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Document Abstract
Published: 2005

Regularization programmes: an effective instrument of migration policy?

Benefits of regularisation programmes as an instrument of migration policy
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This paper explains the rationale, types and outcomes of migrant regularisation programmes in destination countries, highlighting their meaning and potential.

The first part of the paper provides an overview of the concept and history of regularisation programmes in various countries. It then examines the different forms and criteria employed in Europe and the US, and evaluates the outcome of these programmes and their impact on the resident migrant populations. Finally the paper discusses to what extent regularisation could be considered a policy option for the future.

The study finds that occasional regularisation programmes do not bring sustainable results in terms of minimising irregular migrant populations or preventing further irregular arrivals. However, the possibility of obtaining legal status for those resident in the country should not be underestimated or prevented. Therefore, the paper argues, ongoing regularisation possibilities seem to be a more effective policy option.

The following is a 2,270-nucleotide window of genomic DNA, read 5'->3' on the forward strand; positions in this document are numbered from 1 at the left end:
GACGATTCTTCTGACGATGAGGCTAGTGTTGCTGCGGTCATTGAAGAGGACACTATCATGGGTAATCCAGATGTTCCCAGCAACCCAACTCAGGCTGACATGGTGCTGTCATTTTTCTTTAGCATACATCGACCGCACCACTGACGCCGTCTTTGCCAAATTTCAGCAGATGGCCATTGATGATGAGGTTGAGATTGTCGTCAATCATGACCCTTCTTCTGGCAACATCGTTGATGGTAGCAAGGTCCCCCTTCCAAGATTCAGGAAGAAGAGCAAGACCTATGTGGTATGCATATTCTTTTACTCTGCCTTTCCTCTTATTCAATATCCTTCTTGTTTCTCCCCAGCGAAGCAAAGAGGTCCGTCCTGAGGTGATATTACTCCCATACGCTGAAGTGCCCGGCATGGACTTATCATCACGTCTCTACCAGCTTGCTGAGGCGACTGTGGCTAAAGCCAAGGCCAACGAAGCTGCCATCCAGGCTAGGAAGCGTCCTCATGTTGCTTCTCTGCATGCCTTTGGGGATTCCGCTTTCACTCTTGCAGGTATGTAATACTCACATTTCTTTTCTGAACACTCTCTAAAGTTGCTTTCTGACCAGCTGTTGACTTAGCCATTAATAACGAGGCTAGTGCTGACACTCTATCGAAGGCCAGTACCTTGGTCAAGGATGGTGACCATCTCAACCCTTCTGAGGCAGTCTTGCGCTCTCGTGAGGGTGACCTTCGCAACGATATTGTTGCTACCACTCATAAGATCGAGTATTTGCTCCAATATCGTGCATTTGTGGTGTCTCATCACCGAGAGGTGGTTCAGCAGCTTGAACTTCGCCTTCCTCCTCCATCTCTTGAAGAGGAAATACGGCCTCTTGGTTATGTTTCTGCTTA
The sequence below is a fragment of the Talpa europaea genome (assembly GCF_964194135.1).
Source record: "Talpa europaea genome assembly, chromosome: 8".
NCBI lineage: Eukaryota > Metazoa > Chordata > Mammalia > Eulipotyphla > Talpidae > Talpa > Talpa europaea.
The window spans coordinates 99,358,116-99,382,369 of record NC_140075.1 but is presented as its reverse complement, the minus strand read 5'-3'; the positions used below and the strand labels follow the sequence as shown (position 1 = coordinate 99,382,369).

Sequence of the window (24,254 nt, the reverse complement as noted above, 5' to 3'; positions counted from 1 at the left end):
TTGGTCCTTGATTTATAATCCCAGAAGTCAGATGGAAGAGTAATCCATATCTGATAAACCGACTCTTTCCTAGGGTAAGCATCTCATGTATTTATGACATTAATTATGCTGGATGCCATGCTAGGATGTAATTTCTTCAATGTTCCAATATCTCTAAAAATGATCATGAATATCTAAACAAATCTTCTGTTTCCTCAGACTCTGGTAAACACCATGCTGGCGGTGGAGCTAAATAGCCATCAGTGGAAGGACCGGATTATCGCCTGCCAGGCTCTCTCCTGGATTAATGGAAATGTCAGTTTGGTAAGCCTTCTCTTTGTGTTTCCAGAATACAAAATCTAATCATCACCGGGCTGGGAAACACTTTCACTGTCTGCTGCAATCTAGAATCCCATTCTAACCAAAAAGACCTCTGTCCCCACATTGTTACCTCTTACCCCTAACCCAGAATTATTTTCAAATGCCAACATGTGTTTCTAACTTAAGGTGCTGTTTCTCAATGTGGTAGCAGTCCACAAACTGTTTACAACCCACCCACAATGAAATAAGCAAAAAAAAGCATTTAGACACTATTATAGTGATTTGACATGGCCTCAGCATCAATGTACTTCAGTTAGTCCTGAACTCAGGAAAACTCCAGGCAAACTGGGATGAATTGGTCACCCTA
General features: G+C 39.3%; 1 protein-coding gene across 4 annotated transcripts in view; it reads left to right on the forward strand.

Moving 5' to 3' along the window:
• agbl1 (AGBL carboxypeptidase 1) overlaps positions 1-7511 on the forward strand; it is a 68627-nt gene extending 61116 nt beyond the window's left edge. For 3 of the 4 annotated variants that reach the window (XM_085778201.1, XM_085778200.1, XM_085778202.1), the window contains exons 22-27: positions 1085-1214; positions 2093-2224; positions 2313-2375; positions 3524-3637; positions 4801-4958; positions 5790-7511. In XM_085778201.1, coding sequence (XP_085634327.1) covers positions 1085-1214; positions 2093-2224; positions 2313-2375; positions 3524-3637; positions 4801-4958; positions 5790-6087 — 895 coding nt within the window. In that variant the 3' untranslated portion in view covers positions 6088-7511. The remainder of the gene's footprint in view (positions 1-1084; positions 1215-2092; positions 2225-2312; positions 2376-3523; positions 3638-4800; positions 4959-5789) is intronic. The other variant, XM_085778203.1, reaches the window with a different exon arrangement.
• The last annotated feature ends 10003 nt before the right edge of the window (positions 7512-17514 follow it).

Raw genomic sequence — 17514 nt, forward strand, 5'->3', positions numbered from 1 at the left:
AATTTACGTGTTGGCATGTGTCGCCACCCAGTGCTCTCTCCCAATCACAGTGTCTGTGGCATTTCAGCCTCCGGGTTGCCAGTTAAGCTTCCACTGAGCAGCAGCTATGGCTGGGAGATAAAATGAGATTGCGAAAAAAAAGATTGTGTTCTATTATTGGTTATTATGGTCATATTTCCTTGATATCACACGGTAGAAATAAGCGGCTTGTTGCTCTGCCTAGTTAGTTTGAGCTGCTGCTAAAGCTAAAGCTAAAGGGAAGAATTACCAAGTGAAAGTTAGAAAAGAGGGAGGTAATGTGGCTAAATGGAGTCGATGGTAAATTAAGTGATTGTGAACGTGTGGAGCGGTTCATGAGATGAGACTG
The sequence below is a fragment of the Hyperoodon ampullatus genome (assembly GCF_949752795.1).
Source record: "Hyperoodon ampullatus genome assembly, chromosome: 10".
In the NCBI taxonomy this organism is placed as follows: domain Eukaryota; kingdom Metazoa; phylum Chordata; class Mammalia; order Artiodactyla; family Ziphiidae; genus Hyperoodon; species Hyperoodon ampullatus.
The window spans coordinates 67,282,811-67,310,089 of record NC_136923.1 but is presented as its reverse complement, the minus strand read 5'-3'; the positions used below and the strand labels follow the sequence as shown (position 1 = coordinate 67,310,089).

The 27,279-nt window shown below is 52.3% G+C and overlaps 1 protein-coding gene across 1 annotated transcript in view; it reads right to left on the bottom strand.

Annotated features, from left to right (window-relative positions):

Further recommendations include:

  • long term permits support upward mobility, taxing and family reunion. For example, a combination of initial three year residence and work permits that are renewed for five years and then become permanent could be more effective
  • eligibility needs to be based on clear and flexible criteria, so as to make information, preparation and application procedures feasible. Employment or existence of a job offer should remain an essential requirement for granting legal status to resident migrants; on the other hand, the permits should be flexible when it comes to renewal, even in the absence of employment or job offer at the time of application
  • the regularisation process needs to be in conformity with human rights standards and international norms, such as the Universal Declaration of Human Rights, the UN 1990 Convention on the Rights of Migrant Workers and Members of their Families, the European Convention on Human Rights
  • to combat irregular migration regularisation needs to be combined with tighter border controls, employer sanctions and law enforcement.
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A. Papadopoulou

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